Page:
New mortgage guidelines
New Lending guidelines
Discussion document launched by Central Bank with proposals to introduce new mortgage guidelines in Jan 2015
Basic proposals are:
LTV (loan to value limit) = Maximum mortgage of 80% of the purchase price (20% deposit required)
LTI ( loan to income limit) = Maximum mortgage setat 3.5 times gross income
( Lenders will be allowed to exceed these limits on a portion of their book - 20% of their loan book in the case of the gross income limit and 15% of their loan book in the case of loan to value limits.)
None of us want house prices to race away again.The key is finding a reasonable housing market that allows people to buy their own home and live life without the strain of a huge mortgage.
Nor do we want our banks to run into trouble again through imprudent lending. So the new rules are aimed at protecting buyers and the economy and that is good news - very good news. In the long term we believe that broad thrust of the proposals will create a better housing market. The last bubble was caused by over supply of credit and poor regulation. The price of houses is a function of supply, demand, the availability of credit generally and the level of borrowings an individual will qualify for. The Central bank are protecting the common good by limiting borrowing capacity. Supply still remains the missing piece of the jig saw.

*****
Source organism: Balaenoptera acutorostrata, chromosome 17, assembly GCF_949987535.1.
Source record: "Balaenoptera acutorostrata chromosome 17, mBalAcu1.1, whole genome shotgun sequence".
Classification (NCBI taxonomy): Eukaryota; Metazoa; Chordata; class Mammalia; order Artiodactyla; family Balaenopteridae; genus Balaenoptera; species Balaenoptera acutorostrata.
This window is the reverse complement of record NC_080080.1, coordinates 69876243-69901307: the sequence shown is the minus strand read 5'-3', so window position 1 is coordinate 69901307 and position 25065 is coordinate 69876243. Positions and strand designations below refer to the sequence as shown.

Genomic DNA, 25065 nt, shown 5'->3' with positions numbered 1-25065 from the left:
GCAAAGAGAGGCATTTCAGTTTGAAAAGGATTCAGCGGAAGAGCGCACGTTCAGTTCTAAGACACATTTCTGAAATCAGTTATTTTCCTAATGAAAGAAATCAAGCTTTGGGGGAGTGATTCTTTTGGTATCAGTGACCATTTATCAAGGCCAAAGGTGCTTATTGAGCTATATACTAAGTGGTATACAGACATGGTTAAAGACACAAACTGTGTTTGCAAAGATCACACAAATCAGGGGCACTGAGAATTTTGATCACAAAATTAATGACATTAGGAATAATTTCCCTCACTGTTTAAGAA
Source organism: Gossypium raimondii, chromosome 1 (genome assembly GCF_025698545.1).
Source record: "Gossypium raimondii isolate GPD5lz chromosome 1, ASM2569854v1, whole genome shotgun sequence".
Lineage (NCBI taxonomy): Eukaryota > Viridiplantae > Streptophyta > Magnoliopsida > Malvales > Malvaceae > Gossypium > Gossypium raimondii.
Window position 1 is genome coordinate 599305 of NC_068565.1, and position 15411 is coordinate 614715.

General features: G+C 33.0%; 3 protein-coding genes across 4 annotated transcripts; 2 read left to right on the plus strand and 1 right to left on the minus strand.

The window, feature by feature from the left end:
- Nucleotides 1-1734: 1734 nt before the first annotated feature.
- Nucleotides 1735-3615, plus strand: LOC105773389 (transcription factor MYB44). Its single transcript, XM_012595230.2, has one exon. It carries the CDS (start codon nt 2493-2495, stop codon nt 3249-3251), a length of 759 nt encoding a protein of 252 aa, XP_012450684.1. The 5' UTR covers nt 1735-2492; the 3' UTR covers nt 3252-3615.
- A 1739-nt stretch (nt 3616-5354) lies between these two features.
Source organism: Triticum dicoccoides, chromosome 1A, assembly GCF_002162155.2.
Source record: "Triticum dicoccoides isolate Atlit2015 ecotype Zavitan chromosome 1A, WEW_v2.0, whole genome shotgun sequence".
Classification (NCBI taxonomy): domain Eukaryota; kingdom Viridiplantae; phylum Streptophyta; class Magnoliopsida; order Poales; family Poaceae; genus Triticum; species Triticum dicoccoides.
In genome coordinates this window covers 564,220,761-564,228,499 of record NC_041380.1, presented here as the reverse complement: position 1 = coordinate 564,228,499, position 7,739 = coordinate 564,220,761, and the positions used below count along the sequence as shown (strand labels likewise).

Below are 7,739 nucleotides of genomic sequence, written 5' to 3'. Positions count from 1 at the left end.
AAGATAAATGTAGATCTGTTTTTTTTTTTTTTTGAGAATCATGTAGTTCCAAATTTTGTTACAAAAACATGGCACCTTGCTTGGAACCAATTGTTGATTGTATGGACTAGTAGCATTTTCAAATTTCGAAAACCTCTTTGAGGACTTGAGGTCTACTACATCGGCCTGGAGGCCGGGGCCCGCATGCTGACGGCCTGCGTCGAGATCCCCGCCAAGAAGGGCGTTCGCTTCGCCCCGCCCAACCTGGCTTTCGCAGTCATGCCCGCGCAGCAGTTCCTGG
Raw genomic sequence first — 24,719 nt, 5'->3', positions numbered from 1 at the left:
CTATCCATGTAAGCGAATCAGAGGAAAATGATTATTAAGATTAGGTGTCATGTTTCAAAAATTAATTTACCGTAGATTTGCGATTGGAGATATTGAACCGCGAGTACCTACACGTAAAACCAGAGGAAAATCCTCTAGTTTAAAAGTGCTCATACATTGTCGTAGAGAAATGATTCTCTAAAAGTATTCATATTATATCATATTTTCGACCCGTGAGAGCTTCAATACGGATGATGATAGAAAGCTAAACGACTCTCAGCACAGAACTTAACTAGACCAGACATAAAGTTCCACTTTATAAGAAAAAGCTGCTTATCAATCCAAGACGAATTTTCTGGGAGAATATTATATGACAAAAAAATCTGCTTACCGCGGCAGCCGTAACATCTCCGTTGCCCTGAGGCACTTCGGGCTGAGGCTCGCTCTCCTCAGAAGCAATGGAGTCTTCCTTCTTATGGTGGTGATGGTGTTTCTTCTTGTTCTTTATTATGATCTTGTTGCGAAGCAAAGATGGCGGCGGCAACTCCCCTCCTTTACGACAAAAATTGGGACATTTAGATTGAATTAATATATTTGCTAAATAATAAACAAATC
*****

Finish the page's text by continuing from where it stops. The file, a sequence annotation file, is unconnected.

The changes to the proposals which we would like to see include the following:
- The deposit requirement should be linked to income. For lower income levels the minimum deposit might be 12.5% rising to 20% for higher income levels
- Lower deposit mortgages should have some form of insurance to cover the margin above 80%. This insurance cover cost should be borne by all borrowers
- Proof of mortgage affordability should be over twelve month period
- The areas of exception ( where the ltv limits and lti limits can be exceeded) could cause concern in terms of market fairness and clear examples of what might fall within these exceptions need to be devised to enhance transparency and avoid unnecessary administration.